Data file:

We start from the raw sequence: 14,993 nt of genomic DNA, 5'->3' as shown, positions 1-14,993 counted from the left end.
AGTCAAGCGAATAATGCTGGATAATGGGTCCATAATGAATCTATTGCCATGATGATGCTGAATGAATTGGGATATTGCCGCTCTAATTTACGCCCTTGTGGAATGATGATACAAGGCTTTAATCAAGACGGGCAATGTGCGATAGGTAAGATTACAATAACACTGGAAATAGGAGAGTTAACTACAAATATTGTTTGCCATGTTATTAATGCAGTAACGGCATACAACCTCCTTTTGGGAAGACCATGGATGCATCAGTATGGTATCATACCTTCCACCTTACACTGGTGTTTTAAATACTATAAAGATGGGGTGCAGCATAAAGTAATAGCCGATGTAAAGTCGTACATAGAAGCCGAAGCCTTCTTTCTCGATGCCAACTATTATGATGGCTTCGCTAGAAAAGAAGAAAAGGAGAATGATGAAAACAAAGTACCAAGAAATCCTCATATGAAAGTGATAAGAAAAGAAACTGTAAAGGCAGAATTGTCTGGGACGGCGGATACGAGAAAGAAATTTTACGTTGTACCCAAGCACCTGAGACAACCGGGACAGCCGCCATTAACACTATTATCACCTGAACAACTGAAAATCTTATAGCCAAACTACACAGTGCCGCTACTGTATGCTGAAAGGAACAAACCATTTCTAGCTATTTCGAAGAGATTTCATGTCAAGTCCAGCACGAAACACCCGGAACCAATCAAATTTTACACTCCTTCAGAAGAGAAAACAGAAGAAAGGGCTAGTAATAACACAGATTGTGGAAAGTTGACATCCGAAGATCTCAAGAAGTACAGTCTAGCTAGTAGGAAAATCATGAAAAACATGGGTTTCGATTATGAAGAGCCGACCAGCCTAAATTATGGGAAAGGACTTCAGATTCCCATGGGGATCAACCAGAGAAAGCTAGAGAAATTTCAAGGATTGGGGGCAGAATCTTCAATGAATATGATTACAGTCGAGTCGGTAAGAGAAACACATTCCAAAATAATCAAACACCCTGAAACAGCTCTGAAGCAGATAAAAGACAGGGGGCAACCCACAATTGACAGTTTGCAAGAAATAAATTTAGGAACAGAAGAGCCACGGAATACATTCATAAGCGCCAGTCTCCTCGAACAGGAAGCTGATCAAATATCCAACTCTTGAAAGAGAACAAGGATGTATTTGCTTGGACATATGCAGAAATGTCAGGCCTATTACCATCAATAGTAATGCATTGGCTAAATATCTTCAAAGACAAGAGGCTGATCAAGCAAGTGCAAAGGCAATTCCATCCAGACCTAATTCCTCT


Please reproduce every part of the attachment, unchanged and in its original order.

We start from the raw sequence: 14,993 nt of genomic DNA, 5'->3' as shown, positions 1-14,993 counted from the left end.
AGTCAAGCGAATAATGCTGGATAATGGGTCCATAATGAATCTATTGCCATGATGATGCTGAATGAATTGGGATATTGCCGCTCTAATTTACGCCCTTGTGGAATGATGATACAAGGCTTTAATCAAGACGGGCAATGTGCGATAGGTAAGATTACAATAACACTGGAAATAGGAGAGTTAACTACAAATATTGTTTGCCATGTTATTAATGCAGTAACGGCATACAACCTCCTTTTGGGAAGACCATGGATGCATCAGTATGGTATCATACCTTCCACCTTACACTGGTGTTTTAAATACTATAAAGATGGGGTGCAGCATAAAGTAATAGCCGATGTAAAGTCGTACATAGAAGCCGAAGCCTTCTTTCTCGATGCCAACTATTATGATGGCTTCGCTAGAAAAGAAGAAAAGGAGAATGATGAAAACAAAGTACCAAGAAATCCTCATATGAAAGTGATAAGAAAAGAAACTGTAAAGGCAGAATTGTCTGGGACGGCGGATACGAGAAAGAAATTTTACGTTGTACCCAAGCACCTGAGACAACCGGGACAGCCGCCATTAACACTATTATCACCTGAACAACTGAAAATCTTATAGCCAAACTACACAGTGCCGCTACTGTATGCTGAAAGGAACAAACCATTTCTAGCTATTTCGAAGAGATTTCATGTCAAGTCCAGCACGAAACACCCGGAACCAATCAAATTTTACACTCCTTCAGAAGAGAAAACAGAAGAAAGGGCTAGTAATAACACAGATTGTGGAAAGTTGACATCCGAAGATCTCAAGAAGTACAGTCTAGCTAGTAGGAAAATCATGAAAAACATGGGTTTCGATTATGAAGAGCCGACCAGCCTAAATTATGGGAAAGGACTTCAGATTCCCATGGGGATCAACCAGAGAAAGCTAGAGAAATTTCAAGGATTGGGGGCAGAATCTTCAATGAATATGATTACAGTCGAGTCGGTAAGAGAAACACATTCCAAAATAATCAAACACCCTGAAACAGCTCTGAAGCAGATAAAAGACAGGGGGCAACCCACAATTGACAGTTTGCAAGAAATAAATTTAGGAACAGAAGAGCCACGGAATACATTCATAAGCGCCAGTCTCCTCGAACAGGAAGCTGATCAAATATCCAACTCTTGAAAGAGAACAAGGATGTATTTGCTTGGACATATGCAGAAATGTCAGGCCTATTACCATCAATAGTAATGCATTGGCTAAATATCTTCAAAGACAAGAGGCTGATCAAGCAAGTGCAAAGGCAATTCCATCCAGACCTAATTCCTCT